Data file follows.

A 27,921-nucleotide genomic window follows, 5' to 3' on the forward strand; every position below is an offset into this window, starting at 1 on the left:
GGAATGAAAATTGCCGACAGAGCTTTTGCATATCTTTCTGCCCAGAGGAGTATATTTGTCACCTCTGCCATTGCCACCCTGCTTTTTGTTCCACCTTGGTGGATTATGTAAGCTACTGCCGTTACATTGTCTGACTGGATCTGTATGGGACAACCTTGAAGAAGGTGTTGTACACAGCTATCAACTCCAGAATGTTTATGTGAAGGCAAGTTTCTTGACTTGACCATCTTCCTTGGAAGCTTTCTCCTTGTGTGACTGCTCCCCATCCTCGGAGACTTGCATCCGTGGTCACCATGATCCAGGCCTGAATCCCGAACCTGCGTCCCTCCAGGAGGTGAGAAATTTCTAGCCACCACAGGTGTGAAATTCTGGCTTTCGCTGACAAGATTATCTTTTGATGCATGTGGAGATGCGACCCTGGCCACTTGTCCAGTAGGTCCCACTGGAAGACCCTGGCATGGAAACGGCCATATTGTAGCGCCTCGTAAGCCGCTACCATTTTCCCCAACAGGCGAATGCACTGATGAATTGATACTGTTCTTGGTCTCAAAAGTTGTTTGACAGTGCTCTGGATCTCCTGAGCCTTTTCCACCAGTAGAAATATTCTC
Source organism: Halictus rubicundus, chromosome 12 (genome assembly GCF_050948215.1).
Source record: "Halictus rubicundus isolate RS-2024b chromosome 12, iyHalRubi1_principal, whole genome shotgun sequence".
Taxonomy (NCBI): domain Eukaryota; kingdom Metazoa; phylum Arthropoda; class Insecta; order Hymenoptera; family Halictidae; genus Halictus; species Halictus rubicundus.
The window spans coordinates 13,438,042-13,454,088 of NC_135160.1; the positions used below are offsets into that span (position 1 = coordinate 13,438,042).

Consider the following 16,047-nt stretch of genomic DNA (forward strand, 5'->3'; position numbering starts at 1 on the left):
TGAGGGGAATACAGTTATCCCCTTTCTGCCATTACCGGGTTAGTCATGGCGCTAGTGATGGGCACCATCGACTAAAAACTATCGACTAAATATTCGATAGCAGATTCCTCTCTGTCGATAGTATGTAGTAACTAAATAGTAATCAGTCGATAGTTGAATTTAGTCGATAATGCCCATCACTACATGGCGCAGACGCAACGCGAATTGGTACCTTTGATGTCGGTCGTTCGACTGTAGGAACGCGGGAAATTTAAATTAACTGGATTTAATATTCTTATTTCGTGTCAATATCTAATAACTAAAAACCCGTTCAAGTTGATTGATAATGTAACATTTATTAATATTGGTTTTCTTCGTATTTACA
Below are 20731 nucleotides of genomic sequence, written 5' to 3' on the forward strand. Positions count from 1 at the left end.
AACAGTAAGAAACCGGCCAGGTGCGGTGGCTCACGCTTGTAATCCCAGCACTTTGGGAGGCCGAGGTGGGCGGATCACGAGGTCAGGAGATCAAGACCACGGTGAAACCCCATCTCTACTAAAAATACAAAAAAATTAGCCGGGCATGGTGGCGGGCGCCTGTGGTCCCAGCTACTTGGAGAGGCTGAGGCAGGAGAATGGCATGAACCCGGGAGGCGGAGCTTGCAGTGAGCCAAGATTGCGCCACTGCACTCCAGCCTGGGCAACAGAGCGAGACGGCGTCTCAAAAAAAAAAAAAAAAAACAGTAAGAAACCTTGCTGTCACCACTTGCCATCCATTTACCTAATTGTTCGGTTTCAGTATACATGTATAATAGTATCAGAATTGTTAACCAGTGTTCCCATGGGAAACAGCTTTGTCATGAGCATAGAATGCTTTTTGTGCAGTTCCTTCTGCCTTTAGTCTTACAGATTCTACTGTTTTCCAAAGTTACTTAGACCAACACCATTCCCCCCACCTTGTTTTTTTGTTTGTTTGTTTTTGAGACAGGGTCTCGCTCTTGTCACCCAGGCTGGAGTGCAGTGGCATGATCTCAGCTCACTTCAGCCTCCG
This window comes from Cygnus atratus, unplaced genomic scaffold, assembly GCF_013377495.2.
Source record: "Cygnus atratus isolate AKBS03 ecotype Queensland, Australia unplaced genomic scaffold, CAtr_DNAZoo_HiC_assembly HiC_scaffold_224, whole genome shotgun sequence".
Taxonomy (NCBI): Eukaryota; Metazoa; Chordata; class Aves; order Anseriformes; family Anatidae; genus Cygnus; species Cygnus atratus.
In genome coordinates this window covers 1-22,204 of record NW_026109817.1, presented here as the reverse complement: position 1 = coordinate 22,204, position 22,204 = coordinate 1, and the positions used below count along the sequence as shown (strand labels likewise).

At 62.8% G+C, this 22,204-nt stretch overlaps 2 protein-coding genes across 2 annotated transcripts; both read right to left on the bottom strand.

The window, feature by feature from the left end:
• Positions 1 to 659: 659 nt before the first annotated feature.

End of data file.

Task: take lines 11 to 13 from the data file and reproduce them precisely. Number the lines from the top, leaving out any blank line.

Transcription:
This window comes from Cygnus atratus, unplaced genomic scaffold, assembly GCF_013377495.2.
Source record: "Cygnus atratus isolate AKBS03 ecotype Queensland, Australia unplaced genomic scaffold, CAtr_DNAZoo_HiC_assembly HiC_scaffold_224, whole genome shotgun sequence".
Taxonomy (NCBI): Eukaryota; Metazoa; Chordata; class Aves; order Anseriformes; family Anatidae; genus Cygnus; species Cygnus atratus.